These are not new requirements with regards to listed companies broadly, but they are a timely reminder in particular for Nominating Committee members of financial institutions concerning their potential personal responsibilities for failure to take the above steps.
In relation to the Board’s access to information, a key specification introduced by the amendments to the Guidelines is that management should provide the Board with information on all potentially material risks facing the business (eg, credit, market, liquidity, legal and operational risks) to ensure effective supervision and risk management. The issue on whether Boards are provided with sufficient information is a vexed one, with views divided. The consensus must nevertheless be that Boards could be provided with more relevant information and in a timely fashion, with members of the Board having a personal responsibility to seek more where they feel they have not received adequate information to make a proper decision.
Appointing an Executive Committee
The amended Guidelines have introduced new provisions which expressly allow the Board to establish an Executive Committee (“Exco”) to assist in the discharge of its duties and “to deliberate on matters requiring Board review that arise between full Board meetings. The composition of the Exco should mirror that recommended for the Board in relation to representation of independent directors. The Guidelines provide, however, that the Exco should not have the authority to exercise all the powers of the Board and that “the role of the Exco is to carry out Board functions and not to take on the functions of senior management”.
Such a requirement raises several questions. For one, are financial institutions now moving towards a two-board structure? Before there are hollers that the two-board structure is not the intention, to clarify, if there is an Exco to be formed which mirrors in structure that of the main Board, the practice would be to have the Exco more involved in the strategy and other policy aspects of the financial institution as well as to be more alert to the risk management concerns. Note that this could potentially dilute the role of the Board as a whole. More importantly, it raises the question of how more actively involved are non-executive and independent directors to be if they sit on the Exco as well. A further query arises as to the scope of the liabilities that Board members who also sit on the Exco face. These are not issues that can be resolved in this short overview article, but certainly are important ones that must be studied carefully and played out in industry to ascertain where the dice will eventually fall.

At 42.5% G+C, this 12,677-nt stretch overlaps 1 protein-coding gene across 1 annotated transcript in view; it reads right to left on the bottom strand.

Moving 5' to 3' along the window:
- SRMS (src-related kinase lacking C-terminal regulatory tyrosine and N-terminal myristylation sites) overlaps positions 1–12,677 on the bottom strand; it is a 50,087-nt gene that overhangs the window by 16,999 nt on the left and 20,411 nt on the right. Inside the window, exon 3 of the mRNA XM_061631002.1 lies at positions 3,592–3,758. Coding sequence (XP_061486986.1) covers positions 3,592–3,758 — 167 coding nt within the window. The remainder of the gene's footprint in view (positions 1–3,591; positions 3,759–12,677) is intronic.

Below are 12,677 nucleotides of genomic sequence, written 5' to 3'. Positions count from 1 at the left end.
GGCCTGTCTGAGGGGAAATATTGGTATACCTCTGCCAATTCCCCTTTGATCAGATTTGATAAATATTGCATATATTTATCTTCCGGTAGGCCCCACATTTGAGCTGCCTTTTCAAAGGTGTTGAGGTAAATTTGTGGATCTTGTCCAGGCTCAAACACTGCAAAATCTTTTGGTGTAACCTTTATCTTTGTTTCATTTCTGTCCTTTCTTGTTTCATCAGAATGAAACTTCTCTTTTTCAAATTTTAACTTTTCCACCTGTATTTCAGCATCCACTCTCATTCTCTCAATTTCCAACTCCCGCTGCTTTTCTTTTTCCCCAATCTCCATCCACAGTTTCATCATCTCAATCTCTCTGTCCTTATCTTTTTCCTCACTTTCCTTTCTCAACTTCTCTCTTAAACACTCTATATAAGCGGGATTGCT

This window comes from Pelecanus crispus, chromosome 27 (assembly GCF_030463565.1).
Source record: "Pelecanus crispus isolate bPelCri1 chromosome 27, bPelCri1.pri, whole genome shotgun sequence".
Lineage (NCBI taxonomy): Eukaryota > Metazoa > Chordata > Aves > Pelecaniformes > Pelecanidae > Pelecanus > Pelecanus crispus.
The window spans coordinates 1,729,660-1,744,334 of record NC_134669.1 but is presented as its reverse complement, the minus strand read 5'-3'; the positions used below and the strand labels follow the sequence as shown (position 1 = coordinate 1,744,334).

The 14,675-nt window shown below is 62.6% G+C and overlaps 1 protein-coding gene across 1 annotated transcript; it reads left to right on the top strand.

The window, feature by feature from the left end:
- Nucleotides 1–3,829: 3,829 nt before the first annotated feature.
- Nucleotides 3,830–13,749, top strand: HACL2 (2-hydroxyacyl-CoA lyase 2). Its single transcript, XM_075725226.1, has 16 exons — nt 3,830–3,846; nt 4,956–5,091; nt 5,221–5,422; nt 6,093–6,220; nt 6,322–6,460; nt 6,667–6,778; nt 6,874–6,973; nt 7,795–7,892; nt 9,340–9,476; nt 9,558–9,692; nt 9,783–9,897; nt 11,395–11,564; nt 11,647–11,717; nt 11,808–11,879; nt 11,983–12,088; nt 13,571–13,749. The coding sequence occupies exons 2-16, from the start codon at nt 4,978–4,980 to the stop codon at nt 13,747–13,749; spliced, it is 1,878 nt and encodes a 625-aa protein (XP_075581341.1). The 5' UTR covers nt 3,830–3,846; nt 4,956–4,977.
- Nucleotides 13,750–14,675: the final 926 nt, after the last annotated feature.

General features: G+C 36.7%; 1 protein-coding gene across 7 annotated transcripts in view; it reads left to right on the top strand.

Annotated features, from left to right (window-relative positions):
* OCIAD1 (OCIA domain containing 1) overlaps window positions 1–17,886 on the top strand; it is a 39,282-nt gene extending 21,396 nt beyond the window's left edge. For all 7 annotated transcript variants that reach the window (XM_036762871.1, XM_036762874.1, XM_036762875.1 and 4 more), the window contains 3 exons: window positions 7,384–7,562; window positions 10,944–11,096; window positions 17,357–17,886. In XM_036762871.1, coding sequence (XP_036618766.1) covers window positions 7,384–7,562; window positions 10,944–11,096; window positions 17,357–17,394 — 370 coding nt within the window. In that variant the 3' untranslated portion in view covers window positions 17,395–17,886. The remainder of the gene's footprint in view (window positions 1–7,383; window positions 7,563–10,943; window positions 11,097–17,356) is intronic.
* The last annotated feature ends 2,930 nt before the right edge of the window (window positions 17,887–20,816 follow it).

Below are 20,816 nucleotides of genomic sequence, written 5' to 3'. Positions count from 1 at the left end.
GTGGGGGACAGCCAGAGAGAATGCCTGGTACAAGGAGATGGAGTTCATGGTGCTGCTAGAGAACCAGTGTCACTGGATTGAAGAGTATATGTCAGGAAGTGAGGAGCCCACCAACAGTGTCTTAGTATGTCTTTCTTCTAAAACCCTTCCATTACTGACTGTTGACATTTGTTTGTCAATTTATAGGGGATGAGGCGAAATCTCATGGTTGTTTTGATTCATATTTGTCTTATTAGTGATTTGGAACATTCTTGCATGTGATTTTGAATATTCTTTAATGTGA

Accountability and audit
Whereas the previous Guidelines provide for the establishment of an Audit Committee and the duties of the Audit Committee, the amendments to the Guidelines in line with the greater emphasis on the Board’s role and responsibilities specify that the Audit Committee should be responsible for reviewing the accounting policies and practices of the financial institution. Further to the above, the Guidelines provided by the MAS include guidance on the responsibilities of the internal auditor. The internal auditor’s responsibilities include the following:
1. Evaluating the reliability, adequacy and effectiveness of the internal controls and risk management processes of the financial institution;
2. Reviewing the internal controls of the financial institution to ensure prompt and accurate recording of transactions and proper safeguarding of assets; and
3. Reviewing whether the financial institution complies with laws and regulations and adheres to established policies, and whether Management is taking the appropriate steps to address control deficiencies.
Proper risk supervision and management is crucial to the business and indeed, survival of a company. Indeed, much of the discussion thus far calls for strengthened risk management processes in financial institutions, essentially to ensure a more organised risk management strategy. The reason for this is that risk management is the stalwart of proper corporate governance. It is thus, that the Regulations set out the requirement for the Risk Management committee. The amended Guidelines additionally provide that Financial Institutions incorporated in Singapore should ensure that their Management has established an adequate risk management system to “identify, measure, monitor, control and report” risks. The amended Guidelines also set out the responsibilities of the Board in relation to the managing of the risks of the financial institution. These include the following:
1. Overseeing the establishment and operation of an independent risk management system;
2. Ensuring the adequacy of risk management practices for material risks (eg, credit, market, liquidity, legal, compliance, fraud, regulatory and operational risks) on a regular basis;
3. Reviewing the risk profile, risk tolerance level and risk strategy of the financial institution;
4. Ensuring that the risk management function has adequate resources and staffed by appropriately experienced, qualified and independent employees; and
5. Maintaining records on all meetings pertaining to risk management.